Sheltering in Place in an Old Nantucket House

Many thanks to Nantucket Preservation Trust board member Michelle Elzay for sharing this special guest blog post.

It has been a month of dinner parties. Set at a long wood table beside a fire that is always hard to start but has a glowing coal bed by the end of the night. The first night we had roast chicken and toasted our friend’s birthday. We had planned a weeklong spring break visit to Nantucket with another couple. But as the Covid-19 pandemic took hold, it became clear that we should remain on the island. A week has spread to four, with no set date to leave. Houseguests have become roommates.

I am staying in a house that a partner and I restored five years ago. This house, on Union Street, was built in 1834 by prolific island builder John B. Nicholson. Before our preservation, the house had not been lived in since World War II. Though in need of extensive repair, the interior of the house stood intact as it was built almost two centuries ago. It struck me, after a few days of “shelter in place,” that the rhythm of how I was spending my time in this house might not be unlike those of the people who occupied it at the time of its construction.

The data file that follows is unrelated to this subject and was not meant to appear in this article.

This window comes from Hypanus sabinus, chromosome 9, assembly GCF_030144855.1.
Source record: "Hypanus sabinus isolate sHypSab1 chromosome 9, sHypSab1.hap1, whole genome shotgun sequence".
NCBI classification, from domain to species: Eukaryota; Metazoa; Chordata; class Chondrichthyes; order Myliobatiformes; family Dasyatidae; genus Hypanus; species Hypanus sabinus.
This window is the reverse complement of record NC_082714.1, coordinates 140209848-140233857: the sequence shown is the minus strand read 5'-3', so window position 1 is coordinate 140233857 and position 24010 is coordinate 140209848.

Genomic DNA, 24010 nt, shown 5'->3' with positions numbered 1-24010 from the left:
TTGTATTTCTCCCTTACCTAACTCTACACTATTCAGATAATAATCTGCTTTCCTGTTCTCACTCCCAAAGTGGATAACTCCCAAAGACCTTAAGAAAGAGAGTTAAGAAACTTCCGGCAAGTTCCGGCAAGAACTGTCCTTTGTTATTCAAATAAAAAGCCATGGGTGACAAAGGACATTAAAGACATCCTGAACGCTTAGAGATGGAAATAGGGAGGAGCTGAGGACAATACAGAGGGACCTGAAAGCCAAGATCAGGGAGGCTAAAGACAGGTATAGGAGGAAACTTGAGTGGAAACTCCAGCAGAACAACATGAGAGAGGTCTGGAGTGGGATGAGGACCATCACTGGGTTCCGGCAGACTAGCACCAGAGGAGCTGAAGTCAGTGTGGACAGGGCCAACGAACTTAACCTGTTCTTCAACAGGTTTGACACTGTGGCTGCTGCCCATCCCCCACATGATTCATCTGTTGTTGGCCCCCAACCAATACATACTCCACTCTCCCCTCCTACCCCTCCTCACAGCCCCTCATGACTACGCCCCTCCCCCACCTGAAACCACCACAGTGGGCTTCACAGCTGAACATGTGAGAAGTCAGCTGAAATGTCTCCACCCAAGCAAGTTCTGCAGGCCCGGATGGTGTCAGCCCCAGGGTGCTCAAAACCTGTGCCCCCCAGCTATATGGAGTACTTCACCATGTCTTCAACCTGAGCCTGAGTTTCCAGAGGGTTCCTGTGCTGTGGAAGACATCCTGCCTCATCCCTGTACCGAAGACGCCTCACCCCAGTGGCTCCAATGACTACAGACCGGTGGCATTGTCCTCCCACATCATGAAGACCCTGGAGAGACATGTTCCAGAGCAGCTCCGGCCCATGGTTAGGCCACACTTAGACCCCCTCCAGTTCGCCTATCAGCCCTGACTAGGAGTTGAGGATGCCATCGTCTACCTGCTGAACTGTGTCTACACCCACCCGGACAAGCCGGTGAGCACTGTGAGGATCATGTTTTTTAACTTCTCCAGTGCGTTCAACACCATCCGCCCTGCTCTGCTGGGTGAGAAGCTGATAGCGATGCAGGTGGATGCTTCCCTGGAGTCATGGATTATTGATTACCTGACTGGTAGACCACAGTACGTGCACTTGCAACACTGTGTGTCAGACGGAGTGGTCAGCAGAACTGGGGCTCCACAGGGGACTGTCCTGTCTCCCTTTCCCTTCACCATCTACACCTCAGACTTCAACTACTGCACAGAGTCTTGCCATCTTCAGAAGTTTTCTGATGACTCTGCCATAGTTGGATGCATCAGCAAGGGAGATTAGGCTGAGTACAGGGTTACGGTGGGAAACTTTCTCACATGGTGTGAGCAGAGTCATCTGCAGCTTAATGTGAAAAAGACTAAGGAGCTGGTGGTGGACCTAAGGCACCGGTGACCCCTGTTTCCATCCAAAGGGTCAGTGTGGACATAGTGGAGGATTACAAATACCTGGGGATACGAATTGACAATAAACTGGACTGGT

The dining room table set for Easter dinner.

The square block bounded by Union Street, Orange Street, Maiden Lane (now York Street), and Dover Street was developed in the 1830s largely by John Nicholson. Before that, four small homes had stood on the block. By 1836 Nicholson had added at least eight homes, two since removed, turning what was a more rural and African American part of Nantucket “Newtown” into a dense nineteenth-century urban environment.

In this new Newtown of larger homes, households shrunk from multi-generational families with cousins and extended relatives living together to smaller family units. A previous owner of this property, whose house was either recycled or removed, was an African American man named Essex Boston. At the time of the 1810 census he was in his seventies and headed a household of ten. He had worked as a cordwainer and yeoman, outside of conducting extensive real estate deals, a foreshadow of Nicholson’s career. Nicholson’s new client base consisted mostly of white master mariners and their families, although their relatives still lived close by. Our house was built for mariner Charles Andrews and his wife Eunice. In 1836 Eunice’s cousin, Jethro Gardner, purchased the neighboring Nicholson house to the south, since removed. While these men’s maritime careers took them on multi-year journeys away from Nantucket, life on the island was largely conducted from home. Looking back, it is clear the architecture of these houses was intended to enable extensive time at home. Now, it makes sheltering in place pleasurable.